Morrisey, the lead singer of The Smiths in 2007
Warner Bros. Records
The Smiths were an English rock band from Manchester. They formed in 1982 and split up in 1987. They released four studio albums. The band consisted of Morrissey (singing), Johnny Marr (guitar), Andy Rourke (bass) and Mike Joyce (drums). Critics have called them the most important alternative rock band to emerge from the British independent music scene of the 1980s. Q magazine writer Simon Goddard wrote that The Smiths were the one truly important group of the 1980s, "the most influential British guitar group of the decade" and the first independent group to become successful in the main music scene.
The band was based on the songwriting partnership of Morrissey and Marr. They signed to the independent record label Rough Trade Records. On this, they released four studio albums: The Smiths (1984), Meat Is Murder (1985), The Queen Is Dead (1986) and Strangeways, Here We Come (1987). They have also released several compilations, and many singles that were not released on any of their studio albums.
The Smiths had several singles reach the UK top twenty. All four of their albums reached the UK top five, including one which topped the charts. They won a large following of fans. The band had limited commercial success outside the UK while they were still together. The band broke up in 1987 and have refused several offers to reunite.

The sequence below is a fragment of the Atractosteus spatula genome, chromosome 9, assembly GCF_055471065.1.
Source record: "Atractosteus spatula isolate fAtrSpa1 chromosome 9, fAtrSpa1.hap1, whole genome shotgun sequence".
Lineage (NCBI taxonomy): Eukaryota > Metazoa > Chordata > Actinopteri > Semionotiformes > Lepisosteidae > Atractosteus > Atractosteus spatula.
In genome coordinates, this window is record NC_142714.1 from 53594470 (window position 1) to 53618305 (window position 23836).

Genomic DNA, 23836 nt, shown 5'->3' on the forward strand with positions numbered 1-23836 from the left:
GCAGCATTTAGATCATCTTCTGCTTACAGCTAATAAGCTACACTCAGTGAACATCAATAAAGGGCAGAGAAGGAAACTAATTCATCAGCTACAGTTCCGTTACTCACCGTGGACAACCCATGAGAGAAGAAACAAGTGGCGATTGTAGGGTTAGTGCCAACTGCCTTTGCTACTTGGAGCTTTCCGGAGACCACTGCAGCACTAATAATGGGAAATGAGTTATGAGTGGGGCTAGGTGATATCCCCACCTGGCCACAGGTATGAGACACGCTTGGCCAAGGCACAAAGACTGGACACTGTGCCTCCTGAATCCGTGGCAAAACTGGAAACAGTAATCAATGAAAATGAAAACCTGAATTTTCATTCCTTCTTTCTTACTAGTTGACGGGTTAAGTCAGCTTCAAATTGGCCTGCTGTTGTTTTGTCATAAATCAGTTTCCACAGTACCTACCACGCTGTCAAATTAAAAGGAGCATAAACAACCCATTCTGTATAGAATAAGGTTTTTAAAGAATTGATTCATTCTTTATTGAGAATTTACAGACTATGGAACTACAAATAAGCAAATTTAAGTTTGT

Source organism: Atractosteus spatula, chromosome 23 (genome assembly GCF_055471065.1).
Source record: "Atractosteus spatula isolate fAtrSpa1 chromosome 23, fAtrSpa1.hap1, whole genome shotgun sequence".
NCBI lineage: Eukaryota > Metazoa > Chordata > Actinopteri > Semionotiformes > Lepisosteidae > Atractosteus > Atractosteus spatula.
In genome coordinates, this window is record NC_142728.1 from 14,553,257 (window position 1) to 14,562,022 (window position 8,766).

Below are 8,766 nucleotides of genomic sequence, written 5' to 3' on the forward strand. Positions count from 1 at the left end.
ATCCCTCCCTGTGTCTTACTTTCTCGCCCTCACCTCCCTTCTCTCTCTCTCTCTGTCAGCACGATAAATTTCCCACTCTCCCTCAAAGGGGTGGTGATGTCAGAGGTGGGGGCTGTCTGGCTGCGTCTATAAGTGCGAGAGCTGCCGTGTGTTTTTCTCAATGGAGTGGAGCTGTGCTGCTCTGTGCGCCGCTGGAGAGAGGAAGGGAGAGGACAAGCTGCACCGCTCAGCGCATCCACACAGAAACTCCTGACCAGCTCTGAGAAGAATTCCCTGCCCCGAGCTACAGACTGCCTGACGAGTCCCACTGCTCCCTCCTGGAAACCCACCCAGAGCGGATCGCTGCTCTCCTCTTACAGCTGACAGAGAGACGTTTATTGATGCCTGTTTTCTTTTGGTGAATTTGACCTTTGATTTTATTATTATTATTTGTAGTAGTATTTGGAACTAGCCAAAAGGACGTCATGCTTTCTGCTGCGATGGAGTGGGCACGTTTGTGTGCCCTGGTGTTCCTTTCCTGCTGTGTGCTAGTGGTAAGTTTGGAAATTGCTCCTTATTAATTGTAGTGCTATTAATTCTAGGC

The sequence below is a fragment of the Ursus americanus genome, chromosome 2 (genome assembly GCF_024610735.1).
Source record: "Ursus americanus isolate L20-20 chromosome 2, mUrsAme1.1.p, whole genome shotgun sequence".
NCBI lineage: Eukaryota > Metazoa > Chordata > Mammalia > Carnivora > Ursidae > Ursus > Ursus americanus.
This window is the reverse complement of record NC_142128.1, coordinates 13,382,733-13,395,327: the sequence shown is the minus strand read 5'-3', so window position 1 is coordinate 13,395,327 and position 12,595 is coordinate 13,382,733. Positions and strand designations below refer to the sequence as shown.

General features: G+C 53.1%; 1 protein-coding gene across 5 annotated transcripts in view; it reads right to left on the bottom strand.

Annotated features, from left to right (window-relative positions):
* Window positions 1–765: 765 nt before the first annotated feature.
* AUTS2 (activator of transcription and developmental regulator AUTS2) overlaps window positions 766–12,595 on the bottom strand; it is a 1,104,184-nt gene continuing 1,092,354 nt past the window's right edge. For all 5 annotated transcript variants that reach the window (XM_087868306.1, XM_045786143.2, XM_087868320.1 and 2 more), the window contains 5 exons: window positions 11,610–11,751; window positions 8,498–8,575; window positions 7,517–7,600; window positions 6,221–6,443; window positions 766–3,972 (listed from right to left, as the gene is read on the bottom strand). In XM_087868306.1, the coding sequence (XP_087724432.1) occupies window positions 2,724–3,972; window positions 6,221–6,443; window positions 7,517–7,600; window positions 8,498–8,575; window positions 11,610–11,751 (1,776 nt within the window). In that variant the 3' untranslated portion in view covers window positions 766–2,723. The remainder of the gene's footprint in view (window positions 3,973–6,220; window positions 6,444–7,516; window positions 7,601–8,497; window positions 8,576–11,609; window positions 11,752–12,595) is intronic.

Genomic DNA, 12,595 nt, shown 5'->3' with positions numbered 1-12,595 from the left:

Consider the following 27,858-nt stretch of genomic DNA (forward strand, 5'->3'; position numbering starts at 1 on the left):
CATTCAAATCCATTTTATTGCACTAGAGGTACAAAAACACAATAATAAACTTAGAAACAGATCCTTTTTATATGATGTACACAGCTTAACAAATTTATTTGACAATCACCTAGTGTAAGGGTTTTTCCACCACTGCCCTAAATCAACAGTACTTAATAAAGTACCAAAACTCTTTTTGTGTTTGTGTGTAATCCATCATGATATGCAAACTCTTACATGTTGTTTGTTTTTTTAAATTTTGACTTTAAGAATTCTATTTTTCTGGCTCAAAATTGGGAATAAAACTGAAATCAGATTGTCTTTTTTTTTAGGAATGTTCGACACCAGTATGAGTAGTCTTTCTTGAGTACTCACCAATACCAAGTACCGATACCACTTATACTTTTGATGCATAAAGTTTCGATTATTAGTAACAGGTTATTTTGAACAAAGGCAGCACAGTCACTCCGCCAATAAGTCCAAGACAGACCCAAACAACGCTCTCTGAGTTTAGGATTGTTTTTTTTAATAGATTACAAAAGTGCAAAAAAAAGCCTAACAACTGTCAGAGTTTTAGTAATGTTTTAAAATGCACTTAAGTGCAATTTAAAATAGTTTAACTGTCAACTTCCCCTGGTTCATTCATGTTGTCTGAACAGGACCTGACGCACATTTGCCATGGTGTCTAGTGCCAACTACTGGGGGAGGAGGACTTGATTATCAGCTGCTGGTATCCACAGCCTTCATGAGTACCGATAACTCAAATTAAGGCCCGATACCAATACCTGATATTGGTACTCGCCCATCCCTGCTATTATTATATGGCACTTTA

The music focuses on a guitar, bass and drum sound. They blend 1960s rock and post-punk. This sounded very different to the synthesiser-based contemporary dance pop that was popular in the early 1980s. Marr's guitar playing on his Rickenbacker often had a jangly sound influenced by Roger McGuinn of the 1960s group The Byrds. It influenced later bands from Manchester, such as The Stone Roses and Oasis. Morrissey's lyrics combined stories about ordinary people's lives with a sense of humour.
Band members[change | change source]
Other websites[change | change source]
- Morrisey on ¡ponte los cascos! article about Morrisey and Eurovision